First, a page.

I hear all of this talk about how the COVID-19 vaccine might be administered to some people before the end of the year. Of course, that makes me hopeful and optimistic.
But this is always followed by a discussion of how we will decide who gets the vaccine first and who will decide it. And then my optimism quickly drains away.
But then I remember how, during this pandemic, being disabled has often had the opposite effect. Our lives have been viewed as inherently less valuable and thus disposable.
I hear a lot of talk about how the “most vulnerable” will be near the front of the line to get vaccinated. That should make me hopeful again, because I assume “most vulnerable” means those who would be less likely to survive a bout of COVID-19. I certainly fit that profile, at least on paper. I’m a few months shy of my sixty-fifth birthday, and I ride around in a motorized wheelchair. I rarely get sick, but I suppose one could say my respiratory capacity is limited to the point where COVID-19 would likely do me in.
So I should see this circumstance as my golden ticket to whiz my way through vaccine triage. But then I remember how, during this pandemic, being disabled has often had the opposite effect. Our lives have been viewed as inherently less valuable and thus disposable.
Early in the pandemic, many states issued protocols for determining which people hospitalized with COVID-19 would be the first and last to be put on ventilators. Several complaints were filed with the Office for Civil Rights in the U.S. Department of Health and Human Services charging that these protocols in certain states put disabled people last on the list to be ventilated. Sometimes, they left us off the list altogether.
In response, the Department of Health and Human Services issued a bulletin stating that when anyone is “denied medical care on the basis of stereotypes, assessments of quality of life, or judgments about the person’s relative ‘worth’ based on the presence or absence of disabilities,” that violates federal disability civil rights laws, such as Section 504 of the Rehabilitation Act of 1973.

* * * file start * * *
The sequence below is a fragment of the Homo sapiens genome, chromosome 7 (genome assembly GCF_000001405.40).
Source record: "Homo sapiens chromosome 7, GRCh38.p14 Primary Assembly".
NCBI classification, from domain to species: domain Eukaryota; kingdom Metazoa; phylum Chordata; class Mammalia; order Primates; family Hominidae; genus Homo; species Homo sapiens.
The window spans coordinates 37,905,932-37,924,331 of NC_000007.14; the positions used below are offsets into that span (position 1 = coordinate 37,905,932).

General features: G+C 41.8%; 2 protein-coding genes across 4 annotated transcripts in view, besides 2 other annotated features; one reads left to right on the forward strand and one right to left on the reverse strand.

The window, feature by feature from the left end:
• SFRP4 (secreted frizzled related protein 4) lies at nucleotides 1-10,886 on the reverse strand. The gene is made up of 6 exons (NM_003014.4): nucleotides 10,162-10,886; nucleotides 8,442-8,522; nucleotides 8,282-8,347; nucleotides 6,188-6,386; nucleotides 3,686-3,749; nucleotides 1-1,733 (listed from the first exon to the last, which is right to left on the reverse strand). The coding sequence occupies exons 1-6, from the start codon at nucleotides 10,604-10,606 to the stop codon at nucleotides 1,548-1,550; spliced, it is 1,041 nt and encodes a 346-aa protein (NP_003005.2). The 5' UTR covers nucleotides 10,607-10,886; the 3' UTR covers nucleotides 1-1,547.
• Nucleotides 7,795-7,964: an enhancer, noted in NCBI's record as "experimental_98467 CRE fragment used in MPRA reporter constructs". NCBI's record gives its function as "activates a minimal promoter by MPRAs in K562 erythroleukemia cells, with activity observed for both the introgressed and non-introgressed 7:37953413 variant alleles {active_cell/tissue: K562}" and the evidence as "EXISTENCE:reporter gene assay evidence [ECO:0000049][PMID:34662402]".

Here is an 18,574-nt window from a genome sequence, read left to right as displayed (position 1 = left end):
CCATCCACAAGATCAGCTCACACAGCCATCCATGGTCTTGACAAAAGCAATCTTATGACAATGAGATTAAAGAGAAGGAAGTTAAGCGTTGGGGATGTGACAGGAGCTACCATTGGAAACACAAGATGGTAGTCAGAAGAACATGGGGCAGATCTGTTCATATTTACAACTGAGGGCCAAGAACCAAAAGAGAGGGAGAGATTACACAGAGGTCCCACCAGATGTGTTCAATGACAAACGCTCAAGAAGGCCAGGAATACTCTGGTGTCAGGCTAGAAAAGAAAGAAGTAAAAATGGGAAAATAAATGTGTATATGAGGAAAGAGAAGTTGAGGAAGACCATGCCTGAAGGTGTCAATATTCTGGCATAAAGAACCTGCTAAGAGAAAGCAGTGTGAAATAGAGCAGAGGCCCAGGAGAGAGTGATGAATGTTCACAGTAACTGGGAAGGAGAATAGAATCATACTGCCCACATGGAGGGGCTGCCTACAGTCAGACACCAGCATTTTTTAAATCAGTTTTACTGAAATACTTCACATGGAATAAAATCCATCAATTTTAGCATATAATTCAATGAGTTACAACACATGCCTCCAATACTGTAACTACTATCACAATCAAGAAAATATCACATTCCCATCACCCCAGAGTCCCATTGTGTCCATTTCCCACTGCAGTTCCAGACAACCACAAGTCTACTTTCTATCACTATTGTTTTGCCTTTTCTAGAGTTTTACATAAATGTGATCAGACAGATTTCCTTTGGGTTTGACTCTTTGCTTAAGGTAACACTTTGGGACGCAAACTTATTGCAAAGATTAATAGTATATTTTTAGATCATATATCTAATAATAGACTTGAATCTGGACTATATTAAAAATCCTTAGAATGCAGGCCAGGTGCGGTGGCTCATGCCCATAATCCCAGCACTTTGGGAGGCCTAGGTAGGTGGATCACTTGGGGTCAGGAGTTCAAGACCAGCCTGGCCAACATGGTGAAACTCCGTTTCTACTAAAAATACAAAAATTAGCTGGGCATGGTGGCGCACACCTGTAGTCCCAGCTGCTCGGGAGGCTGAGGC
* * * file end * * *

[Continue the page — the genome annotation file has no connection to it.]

Nevertheless, Michael Hickson, a quadriplegic from Austin, Texas, got COVID-19 and died shortly after he was admitted to St. David’s South Austin Medical Center last June. His wife, Melissa, recorded and posted on YouTube a conversation she had with a physician at the facility regarding a treatment plan (or lack thereof) for Hickson. The physician tells her Hickson would not be put on a respirator because “as of right now, his quality of life—he doesn’t have much of one.”
Melissa says, “What do you mean? Because he’s paralyzed with a brain injury he doesn’t have quality of life?”
The physician replies, “Correct.”
After Michael died, Melissa posted another video in which she asserted that her husband was only given hospice comfort care until he died.
The National Council on Disability, an independent federal agency charged with advising the President, Congress, and federal agencies on disability issues, put out a statement denouncing “this denial of life-saving care” and asking the Department of Health and Human Services to investigate Hickson’s death.
An administrator at St. David’s said in a statement that Hickson died not because doctors thought his life wasn’t worth saving, but because he was too ill for doctors to save him. But the doctor in the recorded exchange with Melissa Hickson bluntly expressed the harshly dismissive attitude that many people in the medical profession and those who make public health policy often harbor regarding the quality of disabled people’s lives.
Those attitudes are what really make me feel vulnerable. They can be as lethal for disabled folks as COVID-19.
This post was originally published on Radio Free.